We set out to launch Voyagers: Science Fiction Poetry from New Zealand on Monday night, and ended up farewelling a great New Zealand poet as well: Alistair Te Ariki Campbell, who died aged 84 on Monday.
Other obituarists have done a good job of describing Alistair Campbell’s life and work. I did know know him personally, though I was lucky to hear him read twice, but his collection Kapiti: Selected Poems, 1947-71 is one of my very favourite books of New Zealand poetry, and remains an inspiration.
Of course, the Voyagers launch was not planned to be a commemoration of Alistair Campbell, but it turned out that our lineup of readers, and our lineup of poems, encompassed many connections with him, so that one series of readings served two ends.
Puri Alvarez: “Saturn’s Rings” + Meg Campbell, “The End of the World”
Marilyn Duckworth: Fleur Adcock, “Last Song”
Chris Else: “Hypnogogia” + James Norcliffe, “the ascent”
Robin Fry: “Lift-off” + Peter Bland, “An Old Man and Science Fiction”
Niel Wright: Ruth Gilbert, “Still Centre”
Tim Jones: “Good Solid Work” + James Dignan, “Great Minds”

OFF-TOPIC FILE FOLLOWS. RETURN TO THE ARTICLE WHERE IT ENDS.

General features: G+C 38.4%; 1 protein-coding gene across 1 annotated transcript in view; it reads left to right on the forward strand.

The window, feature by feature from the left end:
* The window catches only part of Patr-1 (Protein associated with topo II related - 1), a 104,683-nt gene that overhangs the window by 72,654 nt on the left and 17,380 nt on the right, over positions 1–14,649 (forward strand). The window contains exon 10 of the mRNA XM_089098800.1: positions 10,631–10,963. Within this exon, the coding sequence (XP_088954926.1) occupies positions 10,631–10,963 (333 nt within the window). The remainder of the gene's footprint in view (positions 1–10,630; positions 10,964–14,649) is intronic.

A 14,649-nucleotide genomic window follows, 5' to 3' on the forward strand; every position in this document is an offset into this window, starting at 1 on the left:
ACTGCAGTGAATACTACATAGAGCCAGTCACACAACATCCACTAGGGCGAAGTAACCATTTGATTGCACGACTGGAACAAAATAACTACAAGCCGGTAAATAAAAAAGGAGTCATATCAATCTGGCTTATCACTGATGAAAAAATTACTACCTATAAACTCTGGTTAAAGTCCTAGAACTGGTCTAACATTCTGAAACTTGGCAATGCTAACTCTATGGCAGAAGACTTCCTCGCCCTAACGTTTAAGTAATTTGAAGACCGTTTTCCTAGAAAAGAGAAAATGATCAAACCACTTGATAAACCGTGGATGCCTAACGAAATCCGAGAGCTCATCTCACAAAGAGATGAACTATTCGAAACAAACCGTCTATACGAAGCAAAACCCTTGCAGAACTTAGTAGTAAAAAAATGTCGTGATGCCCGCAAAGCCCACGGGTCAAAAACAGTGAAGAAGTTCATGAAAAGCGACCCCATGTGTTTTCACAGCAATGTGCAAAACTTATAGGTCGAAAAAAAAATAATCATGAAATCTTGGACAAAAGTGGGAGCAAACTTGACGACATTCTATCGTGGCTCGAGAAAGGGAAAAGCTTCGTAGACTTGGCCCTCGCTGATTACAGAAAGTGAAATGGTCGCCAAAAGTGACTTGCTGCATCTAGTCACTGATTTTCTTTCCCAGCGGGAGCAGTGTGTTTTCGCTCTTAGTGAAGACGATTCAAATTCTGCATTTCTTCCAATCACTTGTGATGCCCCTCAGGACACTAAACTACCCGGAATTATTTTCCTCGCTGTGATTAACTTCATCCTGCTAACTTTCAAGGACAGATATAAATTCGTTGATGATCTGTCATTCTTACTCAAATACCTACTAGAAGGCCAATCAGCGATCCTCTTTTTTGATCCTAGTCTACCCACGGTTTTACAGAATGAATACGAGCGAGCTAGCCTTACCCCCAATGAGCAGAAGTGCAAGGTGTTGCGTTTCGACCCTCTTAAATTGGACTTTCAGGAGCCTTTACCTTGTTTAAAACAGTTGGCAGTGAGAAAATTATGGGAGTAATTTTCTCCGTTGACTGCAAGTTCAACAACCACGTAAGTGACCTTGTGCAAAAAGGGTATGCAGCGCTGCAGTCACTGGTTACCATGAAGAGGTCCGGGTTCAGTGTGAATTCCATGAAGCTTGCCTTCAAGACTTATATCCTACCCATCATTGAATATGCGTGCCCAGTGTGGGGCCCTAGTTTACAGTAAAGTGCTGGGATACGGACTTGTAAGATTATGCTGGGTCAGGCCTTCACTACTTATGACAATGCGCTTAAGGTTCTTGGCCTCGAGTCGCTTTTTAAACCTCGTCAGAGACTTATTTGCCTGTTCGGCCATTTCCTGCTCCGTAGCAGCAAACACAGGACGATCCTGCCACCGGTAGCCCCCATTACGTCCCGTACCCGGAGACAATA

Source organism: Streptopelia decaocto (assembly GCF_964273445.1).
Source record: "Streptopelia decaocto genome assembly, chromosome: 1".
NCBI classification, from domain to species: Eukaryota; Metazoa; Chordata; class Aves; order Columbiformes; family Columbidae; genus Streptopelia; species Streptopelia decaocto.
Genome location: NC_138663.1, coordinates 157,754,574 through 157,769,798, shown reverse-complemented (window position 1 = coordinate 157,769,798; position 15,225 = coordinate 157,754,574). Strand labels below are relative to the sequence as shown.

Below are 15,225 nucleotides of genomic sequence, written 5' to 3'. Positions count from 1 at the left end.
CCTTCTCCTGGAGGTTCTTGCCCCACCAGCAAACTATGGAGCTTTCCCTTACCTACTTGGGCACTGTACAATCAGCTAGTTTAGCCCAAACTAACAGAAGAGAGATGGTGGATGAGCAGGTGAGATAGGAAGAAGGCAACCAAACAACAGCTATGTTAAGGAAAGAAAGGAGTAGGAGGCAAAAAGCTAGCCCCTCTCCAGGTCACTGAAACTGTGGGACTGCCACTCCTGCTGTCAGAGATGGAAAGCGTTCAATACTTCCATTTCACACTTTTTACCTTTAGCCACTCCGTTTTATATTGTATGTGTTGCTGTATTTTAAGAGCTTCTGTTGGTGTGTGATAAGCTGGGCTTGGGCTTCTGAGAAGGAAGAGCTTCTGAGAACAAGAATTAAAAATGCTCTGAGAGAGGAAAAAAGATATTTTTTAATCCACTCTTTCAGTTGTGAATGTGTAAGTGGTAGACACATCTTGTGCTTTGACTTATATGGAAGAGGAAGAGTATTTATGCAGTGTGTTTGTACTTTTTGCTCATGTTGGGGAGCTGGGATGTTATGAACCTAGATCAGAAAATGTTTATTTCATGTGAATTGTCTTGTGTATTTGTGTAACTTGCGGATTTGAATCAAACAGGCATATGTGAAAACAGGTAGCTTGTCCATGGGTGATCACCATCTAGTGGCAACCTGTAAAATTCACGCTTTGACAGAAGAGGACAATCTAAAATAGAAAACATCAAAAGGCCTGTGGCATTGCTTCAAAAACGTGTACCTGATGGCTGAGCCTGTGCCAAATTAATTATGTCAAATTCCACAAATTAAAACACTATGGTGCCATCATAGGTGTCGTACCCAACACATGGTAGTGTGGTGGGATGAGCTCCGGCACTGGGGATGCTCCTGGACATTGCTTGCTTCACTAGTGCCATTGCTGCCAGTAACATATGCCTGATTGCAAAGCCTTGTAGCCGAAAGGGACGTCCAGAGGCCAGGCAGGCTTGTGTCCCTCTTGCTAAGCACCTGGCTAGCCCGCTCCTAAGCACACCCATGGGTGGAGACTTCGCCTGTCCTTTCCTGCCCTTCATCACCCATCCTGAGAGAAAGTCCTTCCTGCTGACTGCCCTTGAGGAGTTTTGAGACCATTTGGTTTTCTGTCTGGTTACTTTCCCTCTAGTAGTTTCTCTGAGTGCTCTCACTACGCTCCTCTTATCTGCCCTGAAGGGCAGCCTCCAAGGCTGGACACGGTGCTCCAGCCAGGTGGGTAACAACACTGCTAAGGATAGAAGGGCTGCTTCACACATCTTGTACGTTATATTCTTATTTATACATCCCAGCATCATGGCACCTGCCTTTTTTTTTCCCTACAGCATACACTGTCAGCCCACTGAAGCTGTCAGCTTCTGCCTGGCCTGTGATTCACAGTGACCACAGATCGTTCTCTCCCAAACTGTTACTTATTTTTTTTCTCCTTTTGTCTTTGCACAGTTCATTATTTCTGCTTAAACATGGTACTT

Rachel McAlpine: “Satellites” + Harvey McQueen, “Return”
Jane Matheson: “An Alien’s Notes on first seeing a prunus-plum tree” + Simon Williamson, “Japan 2030”
Harvey Molloy: “Nanosphere” + Richard von Sturmer, from “Mill Pond Poems”
Michael O’Leary: “Nuclear Family” + Alistair Te Ariki Campbell, “Looking at Kapiti”
Mark Pirie: “Dan and his Amazing Cat” + Louis Johnson, “Love Among the Daleks”
Vivienne Plumb: “Signs of Activity”
Helen Rickerby: “Tabloid Headlines” + Tracie McBride, “Contact”
Mike Webber: “My Personal Universe” + David Eggleton, “60-Second Warning”
We heard poems by Alistair Campbell himself, by his first and second wives (Fleur Adcock and Meg Campbell), by his sister-in-law (Marilyn Duckworth), and, as Mike Webber revealed, by a descendant of Te Rauparaha, about whom Alistair wrote so often and so memorably. What’s more, Nelson Wattie, Alistair Campbell’s biographer, was also present, and came up after the readings to give a moving account of Alistair and his life.
It was a good feeling to be part of a launch that managed to be both a celebration of a new anthology, and a commemoration of a great poet’s life and work.